7. In addition, now that the BA will be vested with enhanced powers to address anti-competitive conduct, some thought needs to be given as to the most efficient means of meeting the resource needs for undertaking complicated competition analysis. There are currently two regulators; i.e. the Broadcasting Authority, and the Office of the Telecommunications Authority examining competition issues in related industries. There are also the resources within the Information Technology and Broadcasting Bureau. Given the synergies between the telecommunications and broadcasting sectors, particularly the use of similar technologies by market players, it would seem preferable that competition investigation and analysis expertise be pooled together and used in carrying out similar work in the area of electronically delivered entertainment/information. We leave this to the Government, to find the best mode of operation in this respect.

Prohibition on cross ownership

8. A dominant player holding terrestrial, satellite and pay television licenses could be in a position where it could, if it chooses, exercise control over air time for artistes and advertising, and exercise power in buying programmes, while stifling independent production. Its substantial programme purchasing power could give them the ability to deny competitors access to content through buying up programme broadcasting rights, with no intention of actually broadcasting them. These forms of control are in direct conflict with the open sky objective of the Government's Television Policy. If unchecked, it may reduce the potential for investment and innovation in the broadcasting industry, eventually limiting programming choice for the public. In TVB's application, it was stated that the ultimate target is on the provision of 40 channels, including 6 for its self-produced programmes. In view of the capacity restraint over hybrid fibre coaxial cable network, the grant of a pay television licence to the TVB Group warrants careful consideration.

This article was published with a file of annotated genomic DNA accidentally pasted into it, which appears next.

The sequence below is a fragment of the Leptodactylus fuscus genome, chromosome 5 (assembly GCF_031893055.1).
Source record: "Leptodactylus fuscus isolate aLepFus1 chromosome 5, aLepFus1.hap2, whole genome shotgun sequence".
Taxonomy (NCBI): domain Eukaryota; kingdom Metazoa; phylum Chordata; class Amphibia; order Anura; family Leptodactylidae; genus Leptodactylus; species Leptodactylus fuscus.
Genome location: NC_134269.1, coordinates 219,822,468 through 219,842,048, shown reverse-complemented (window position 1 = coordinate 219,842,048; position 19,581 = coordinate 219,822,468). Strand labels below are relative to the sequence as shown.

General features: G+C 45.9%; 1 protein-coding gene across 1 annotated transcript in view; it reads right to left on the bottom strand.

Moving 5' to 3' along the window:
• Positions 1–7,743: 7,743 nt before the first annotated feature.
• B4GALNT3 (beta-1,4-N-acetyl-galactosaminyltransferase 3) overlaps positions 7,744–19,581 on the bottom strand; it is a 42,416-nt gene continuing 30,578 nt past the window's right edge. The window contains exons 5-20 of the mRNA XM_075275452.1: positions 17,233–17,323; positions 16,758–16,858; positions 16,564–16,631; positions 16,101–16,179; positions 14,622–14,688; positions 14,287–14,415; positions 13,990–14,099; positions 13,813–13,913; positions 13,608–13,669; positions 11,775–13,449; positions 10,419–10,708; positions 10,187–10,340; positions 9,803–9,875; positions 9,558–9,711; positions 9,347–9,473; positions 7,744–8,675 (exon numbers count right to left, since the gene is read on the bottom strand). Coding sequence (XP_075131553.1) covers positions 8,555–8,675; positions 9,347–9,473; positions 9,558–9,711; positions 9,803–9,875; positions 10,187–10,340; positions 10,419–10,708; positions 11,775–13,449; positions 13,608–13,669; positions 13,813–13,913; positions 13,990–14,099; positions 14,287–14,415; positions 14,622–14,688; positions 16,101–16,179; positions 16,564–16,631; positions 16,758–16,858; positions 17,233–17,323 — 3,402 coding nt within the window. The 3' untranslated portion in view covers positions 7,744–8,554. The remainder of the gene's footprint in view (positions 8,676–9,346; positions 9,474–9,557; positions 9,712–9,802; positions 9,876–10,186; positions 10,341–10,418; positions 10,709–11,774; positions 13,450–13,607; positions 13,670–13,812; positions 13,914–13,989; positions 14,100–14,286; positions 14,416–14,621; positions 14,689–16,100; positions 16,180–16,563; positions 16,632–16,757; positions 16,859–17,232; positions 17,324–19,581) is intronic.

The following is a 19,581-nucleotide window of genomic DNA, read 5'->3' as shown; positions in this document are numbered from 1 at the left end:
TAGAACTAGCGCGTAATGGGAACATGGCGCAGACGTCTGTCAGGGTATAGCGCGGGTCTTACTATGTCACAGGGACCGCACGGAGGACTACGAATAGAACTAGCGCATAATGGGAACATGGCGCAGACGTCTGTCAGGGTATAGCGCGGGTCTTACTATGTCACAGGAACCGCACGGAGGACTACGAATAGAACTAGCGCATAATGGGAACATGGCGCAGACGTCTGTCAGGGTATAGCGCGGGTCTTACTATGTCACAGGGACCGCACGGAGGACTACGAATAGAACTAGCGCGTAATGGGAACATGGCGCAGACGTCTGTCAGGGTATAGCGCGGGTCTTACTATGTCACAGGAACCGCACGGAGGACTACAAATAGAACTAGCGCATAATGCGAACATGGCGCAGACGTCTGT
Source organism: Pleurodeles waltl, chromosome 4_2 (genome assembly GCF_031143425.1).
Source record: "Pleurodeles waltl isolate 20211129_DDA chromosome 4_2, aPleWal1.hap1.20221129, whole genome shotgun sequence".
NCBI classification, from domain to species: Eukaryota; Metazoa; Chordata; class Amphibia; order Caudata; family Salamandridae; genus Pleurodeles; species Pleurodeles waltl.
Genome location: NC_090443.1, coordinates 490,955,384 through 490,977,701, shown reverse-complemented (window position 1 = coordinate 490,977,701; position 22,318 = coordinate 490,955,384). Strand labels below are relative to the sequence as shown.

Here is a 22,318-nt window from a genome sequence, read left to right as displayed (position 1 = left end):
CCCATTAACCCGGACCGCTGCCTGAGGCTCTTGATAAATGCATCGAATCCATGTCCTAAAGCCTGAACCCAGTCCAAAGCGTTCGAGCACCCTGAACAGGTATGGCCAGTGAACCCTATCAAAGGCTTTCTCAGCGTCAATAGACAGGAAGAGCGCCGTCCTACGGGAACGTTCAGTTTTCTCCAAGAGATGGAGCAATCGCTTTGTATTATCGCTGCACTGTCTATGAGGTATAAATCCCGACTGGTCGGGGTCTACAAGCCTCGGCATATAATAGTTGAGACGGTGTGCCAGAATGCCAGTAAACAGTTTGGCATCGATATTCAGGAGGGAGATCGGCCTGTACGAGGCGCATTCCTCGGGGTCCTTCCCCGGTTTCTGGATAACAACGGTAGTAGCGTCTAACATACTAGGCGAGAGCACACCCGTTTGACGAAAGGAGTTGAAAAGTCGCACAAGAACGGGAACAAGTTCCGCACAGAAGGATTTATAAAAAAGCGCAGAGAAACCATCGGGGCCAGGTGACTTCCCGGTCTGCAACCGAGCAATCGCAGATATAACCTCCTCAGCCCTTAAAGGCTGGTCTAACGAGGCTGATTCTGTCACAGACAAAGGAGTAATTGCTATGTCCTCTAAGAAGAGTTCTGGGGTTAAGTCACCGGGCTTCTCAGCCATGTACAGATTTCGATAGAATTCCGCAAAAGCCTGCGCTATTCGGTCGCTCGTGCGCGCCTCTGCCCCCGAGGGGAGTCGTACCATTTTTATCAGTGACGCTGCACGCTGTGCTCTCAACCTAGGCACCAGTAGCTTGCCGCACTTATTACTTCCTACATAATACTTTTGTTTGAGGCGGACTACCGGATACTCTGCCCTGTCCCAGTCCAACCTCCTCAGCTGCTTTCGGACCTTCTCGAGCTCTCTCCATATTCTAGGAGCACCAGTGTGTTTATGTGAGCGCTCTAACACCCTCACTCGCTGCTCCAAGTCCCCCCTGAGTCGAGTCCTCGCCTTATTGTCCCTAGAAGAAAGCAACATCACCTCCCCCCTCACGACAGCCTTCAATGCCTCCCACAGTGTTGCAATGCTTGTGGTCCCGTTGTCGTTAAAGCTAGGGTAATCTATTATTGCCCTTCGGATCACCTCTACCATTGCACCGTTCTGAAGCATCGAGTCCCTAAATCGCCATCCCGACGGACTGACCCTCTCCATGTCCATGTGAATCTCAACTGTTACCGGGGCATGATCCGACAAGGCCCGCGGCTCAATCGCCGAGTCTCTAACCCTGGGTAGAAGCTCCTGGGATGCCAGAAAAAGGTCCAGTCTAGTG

9. The notion of prohibiting entry by a dominant free to air player into another television segment is similar to a policy used in the United States up until recent years where free to air networks were prevented from entering the 'cable television' segment of the industry. It was not until the growth of market power by the pay television companies (following an increase in demand for their services and a change in the nature of programming) which challenged the dominance of the free to air networks, that this policy was changed. There is also a precedent in the local telecommunications industry where Fixed Telephone Network Service Providers were granted an exclusive period of licence in order for them to develop capacity to counter the monopoly endowments of Hong Kong Telecom.

10. Since the Government has lifted the unqualified person prohibition against TVB, and the Group has, through its subsidiary Galaxy Satellite Television Limited, submitted an application for a pay television licence, the case before Honourable Members and the Government is not whether there should be a prohibition against TVB's application. Under these circumstances, the issue before the Government is what criteria should apply in granting a licence to one party or another. The Council urges the Government to bear in mind its objective of ensuring market competitiveness and consider, in vetting the various applications, the impact of the conglomeration of power by one party, on competition in the market.

11. It needs to be recognized however, that the absence of general competition laws preventing anti-competitive mergers or acquisitions means that Government decisions on who might be granted a license, in the interests of protecting competition, could be circumvented.